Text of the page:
Following peak investor excitement in 2018 and early 2019, the cannabis markets in Canada and the U.S. have seen a major shift. After its initial uptake, both Canadian and U.S. cannabis markets are now seeing a slow downturn.
The Canadian Cannabis Landscape
In Canada, legal retailers face immense competition from a rampant illegal market. These illegal operations are not subject to the restrictions and regulations imposed on legal retailers, thereby dominating the market with a more competitively priced, readily available product. This has made the costs of investing in a legal cannabis enterprise tenuous. In contrast, the U.S. has suffered from an oversupply and a lack of regulation, which has driven down prices.
Some cannabis companies are struggling to compete, which has primed the market for an increase in mergers and acquisitions. However, the unpredictability of the cannabis market poses a challenge to valuing these companies. At the start of legalization, the cannabis market soared on the promise of future growth, but provincial and federal regulations limited the number of retail stores that could open and the supply of products, which resulted in a downward trend in valuations.
As more companies consolidate their operations with larger players in the industry, the market could see an upturn in prices, providing a positive signal to investors.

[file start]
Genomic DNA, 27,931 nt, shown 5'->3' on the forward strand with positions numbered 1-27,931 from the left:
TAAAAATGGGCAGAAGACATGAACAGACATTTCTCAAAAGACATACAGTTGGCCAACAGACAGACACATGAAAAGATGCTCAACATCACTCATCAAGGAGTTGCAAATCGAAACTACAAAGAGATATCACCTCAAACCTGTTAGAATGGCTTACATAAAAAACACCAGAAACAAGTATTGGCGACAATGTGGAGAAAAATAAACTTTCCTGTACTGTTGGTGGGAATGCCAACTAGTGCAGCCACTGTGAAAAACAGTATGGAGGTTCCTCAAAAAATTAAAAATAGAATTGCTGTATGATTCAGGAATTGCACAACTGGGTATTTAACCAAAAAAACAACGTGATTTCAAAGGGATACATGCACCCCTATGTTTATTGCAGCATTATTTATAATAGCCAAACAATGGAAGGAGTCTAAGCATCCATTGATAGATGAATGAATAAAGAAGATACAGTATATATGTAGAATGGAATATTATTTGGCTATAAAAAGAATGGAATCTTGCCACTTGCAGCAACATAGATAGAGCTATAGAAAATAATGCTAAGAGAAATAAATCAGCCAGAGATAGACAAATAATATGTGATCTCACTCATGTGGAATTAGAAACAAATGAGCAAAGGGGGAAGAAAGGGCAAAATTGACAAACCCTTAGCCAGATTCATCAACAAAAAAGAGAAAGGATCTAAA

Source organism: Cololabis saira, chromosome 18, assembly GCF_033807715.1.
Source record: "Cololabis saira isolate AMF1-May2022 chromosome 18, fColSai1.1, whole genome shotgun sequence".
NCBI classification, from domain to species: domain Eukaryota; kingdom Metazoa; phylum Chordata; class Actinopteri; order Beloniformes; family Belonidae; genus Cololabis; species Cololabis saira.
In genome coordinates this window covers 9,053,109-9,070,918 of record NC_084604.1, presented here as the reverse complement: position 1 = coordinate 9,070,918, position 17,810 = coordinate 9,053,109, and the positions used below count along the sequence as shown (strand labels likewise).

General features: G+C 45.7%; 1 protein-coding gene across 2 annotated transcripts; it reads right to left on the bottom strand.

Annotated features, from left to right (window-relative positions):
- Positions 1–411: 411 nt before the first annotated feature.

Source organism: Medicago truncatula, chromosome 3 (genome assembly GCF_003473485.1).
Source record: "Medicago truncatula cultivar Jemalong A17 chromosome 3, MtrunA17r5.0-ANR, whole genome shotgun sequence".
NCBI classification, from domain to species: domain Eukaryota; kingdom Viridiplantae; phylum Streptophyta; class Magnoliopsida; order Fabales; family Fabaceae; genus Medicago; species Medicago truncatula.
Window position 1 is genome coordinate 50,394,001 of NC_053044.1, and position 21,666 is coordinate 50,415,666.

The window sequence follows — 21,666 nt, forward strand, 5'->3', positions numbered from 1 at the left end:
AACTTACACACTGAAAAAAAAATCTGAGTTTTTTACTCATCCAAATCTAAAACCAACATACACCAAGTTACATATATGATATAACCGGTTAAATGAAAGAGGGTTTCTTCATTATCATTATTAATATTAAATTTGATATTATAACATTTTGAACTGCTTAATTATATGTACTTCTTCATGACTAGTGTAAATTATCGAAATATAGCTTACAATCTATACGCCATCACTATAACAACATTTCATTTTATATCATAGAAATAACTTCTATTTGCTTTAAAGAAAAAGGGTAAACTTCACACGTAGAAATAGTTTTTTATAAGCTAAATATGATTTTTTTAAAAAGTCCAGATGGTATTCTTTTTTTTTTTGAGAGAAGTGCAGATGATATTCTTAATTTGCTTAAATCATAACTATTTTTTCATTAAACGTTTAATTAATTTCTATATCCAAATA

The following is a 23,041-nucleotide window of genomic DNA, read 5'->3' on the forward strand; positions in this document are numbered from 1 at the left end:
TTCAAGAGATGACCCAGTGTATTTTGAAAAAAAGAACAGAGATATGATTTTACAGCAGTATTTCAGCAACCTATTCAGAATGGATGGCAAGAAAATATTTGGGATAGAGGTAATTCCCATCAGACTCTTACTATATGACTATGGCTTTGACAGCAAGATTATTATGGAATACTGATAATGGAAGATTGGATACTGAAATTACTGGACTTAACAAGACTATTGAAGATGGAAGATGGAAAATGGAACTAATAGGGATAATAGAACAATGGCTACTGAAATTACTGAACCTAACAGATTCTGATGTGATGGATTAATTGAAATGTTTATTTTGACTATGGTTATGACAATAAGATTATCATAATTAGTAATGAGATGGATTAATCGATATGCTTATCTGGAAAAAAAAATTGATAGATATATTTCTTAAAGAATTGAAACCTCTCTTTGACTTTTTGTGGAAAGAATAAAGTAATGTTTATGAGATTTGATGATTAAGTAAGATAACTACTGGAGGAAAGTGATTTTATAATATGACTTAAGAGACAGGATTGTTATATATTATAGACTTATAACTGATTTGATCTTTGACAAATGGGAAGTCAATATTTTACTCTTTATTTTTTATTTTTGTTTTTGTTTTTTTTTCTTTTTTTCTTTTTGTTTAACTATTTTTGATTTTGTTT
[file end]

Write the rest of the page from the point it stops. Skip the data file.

How the U.S. SAFE Banking Act Will Affect Cannabis Markets
With the recent reintroduction of the Secure and Fair Enforcement Banking Act (the “SAFE Banking Act”) in the U.S. House of Representatives and the Senate, there is hope that future expansions into the U.S. market may be possible for Canadian companies. The SAFE Banking Act proposes offering safe harbor to financial institutions like banks and insurance companies who provide services to cannabis businesses from federal prosecution. Currently, American cannabis companies are working in a peculiar situation where they are fully compliant with state laws, but are at odds with federal legislation. Financial institutions require federal payment systems to operate and are under the purview of federal authority. Since cannabis is illegal at the federal level, financial institutions are unwilling to become involved with business operations that are offside federal legislation.
The protections afforded by the SAFE Banking Act are an integral component to enabling Canadian cannabis companies looking to expand to the U.S., as well as smaller U.S. cannabis operations obtaining small business loans. Due to the inability to work with financial institutions many of these smaller U.S. cannabis companies operate on a cash basis, which increases risks and limits their ability to expand and grow. The hope is that with the formal introduction of the SAFE Banking Act, financial institutions will be able to meet community needs, reduce cash motivated crimes, and make tax collection more efficient, and allow the industry to grow and develop further.
Note: This article is of a general nature only and is not exhaustive of all possible legal rights or remedies. In addition, laws may change over time and should be interpreted only in the context of particular circumstances such that these materials are not intended to be relied upon or taken as legal advice or opinion. Readers should consult a legal professional for specific advice in any particular situation.